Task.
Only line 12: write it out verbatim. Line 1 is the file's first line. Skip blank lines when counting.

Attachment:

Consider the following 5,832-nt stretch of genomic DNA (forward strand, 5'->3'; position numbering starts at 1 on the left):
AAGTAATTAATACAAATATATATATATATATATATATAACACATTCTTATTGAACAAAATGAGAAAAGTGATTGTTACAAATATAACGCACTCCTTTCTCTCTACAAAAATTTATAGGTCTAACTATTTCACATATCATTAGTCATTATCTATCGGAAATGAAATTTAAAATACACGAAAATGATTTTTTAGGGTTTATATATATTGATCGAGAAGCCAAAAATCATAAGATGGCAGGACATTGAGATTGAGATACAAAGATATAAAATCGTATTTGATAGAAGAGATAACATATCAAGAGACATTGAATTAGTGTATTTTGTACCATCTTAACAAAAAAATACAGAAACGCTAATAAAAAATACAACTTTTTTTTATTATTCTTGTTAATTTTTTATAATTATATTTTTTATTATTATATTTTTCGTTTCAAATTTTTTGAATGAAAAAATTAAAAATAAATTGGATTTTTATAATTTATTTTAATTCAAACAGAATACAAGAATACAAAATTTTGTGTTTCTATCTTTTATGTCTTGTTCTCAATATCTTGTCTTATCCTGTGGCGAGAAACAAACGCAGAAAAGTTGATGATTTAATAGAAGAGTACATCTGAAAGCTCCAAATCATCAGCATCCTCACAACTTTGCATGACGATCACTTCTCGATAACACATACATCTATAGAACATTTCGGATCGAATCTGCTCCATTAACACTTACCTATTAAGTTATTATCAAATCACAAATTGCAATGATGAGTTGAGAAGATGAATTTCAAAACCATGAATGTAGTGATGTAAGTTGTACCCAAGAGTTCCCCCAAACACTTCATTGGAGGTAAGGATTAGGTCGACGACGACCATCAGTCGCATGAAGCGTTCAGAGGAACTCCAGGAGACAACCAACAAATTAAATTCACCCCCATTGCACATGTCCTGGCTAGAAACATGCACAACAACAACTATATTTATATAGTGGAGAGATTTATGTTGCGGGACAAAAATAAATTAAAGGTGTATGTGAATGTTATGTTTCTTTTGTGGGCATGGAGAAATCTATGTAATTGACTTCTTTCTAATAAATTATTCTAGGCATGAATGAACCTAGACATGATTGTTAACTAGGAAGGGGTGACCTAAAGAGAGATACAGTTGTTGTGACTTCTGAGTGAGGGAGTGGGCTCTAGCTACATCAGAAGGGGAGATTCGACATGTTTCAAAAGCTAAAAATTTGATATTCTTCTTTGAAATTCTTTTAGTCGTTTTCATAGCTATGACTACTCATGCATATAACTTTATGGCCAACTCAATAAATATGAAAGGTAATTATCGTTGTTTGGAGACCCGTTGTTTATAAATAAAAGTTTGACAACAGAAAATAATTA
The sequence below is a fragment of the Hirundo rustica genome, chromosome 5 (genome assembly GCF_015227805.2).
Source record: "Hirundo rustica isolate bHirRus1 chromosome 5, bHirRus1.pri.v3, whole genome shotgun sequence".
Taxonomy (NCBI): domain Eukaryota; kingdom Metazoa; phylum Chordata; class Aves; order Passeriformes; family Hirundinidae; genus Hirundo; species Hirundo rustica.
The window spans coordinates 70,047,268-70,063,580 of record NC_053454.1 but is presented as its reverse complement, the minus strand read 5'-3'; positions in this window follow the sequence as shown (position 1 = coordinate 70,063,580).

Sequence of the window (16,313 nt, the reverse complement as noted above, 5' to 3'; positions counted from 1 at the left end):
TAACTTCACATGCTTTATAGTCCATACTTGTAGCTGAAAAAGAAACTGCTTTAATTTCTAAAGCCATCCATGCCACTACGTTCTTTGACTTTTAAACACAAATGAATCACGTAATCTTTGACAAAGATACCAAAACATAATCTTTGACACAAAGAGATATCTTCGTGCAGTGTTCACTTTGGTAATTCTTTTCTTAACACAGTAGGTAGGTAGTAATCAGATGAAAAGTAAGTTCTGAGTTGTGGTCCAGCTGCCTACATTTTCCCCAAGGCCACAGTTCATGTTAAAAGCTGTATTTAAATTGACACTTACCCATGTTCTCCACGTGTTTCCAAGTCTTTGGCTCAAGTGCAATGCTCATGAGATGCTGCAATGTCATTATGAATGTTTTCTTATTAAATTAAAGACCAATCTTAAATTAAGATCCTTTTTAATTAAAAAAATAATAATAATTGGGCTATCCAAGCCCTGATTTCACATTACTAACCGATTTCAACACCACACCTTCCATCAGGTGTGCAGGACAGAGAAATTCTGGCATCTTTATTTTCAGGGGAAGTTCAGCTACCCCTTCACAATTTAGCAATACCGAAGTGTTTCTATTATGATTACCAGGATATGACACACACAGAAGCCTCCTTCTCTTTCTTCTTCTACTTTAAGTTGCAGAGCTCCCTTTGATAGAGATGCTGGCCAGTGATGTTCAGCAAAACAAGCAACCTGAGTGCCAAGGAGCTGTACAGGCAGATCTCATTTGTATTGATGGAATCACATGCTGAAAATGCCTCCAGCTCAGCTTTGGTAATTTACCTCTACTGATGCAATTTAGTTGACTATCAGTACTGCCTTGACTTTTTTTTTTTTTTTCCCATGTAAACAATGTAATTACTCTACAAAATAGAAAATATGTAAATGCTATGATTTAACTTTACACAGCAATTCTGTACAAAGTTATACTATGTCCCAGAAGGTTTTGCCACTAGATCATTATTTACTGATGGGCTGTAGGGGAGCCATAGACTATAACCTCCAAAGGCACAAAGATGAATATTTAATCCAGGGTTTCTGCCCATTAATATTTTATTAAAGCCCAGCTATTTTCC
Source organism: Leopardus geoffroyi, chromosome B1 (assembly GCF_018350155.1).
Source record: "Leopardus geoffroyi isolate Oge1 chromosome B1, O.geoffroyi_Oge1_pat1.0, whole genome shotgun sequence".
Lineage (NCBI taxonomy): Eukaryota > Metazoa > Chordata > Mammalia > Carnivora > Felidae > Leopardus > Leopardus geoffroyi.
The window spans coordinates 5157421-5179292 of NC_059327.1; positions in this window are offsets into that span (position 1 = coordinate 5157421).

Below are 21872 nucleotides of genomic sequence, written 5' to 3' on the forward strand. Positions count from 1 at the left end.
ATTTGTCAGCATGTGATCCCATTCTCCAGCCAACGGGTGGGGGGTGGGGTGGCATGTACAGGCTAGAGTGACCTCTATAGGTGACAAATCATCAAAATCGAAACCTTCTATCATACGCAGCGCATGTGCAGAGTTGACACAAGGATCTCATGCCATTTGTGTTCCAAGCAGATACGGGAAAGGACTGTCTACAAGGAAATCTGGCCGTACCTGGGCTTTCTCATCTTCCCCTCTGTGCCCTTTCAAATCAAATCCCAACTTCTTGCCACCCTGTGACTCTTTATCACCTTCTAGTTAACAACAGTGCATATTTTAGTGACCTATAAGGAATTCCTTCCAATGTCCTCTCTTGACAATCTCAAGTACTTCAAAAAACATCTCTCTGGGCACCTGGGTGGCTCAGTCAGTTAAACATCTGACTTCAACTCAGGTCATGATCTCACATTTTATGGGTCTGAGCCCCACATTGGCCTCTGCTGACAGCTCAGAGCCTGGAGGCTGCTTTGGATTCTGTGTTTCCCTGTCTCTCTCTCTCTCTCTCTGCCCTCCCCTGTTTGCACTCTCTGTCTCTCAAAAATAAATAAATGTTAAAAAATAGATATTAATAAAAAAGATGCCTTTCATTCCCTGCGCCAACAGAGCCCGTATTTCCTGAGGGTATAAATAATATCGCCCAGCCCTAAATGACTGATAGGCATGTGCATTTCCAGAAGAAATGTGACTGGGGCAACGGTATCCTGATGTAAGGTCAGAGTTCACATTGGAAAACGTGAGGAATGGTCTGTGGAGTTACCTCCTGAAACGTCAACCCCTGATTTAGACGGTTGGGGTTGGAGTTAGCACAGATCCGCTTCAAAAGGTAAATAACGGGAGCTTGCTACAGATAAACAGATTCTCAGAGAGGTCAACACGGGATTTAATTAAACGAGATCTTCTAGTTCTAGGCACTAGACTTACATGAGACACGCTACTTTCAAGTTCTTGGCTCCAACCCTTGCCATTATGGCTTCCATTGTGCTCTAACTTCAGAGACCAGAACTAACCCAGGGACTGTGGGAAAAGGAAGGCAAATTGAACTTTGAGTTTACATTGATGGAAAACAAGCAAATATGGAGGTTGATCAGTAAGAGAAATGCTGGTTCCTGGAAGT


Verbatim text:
The window spans coordinates 5157421-5179292 of NC_059327.1; positions in this window are offsets into that span (position 1 = coordinate 5157421).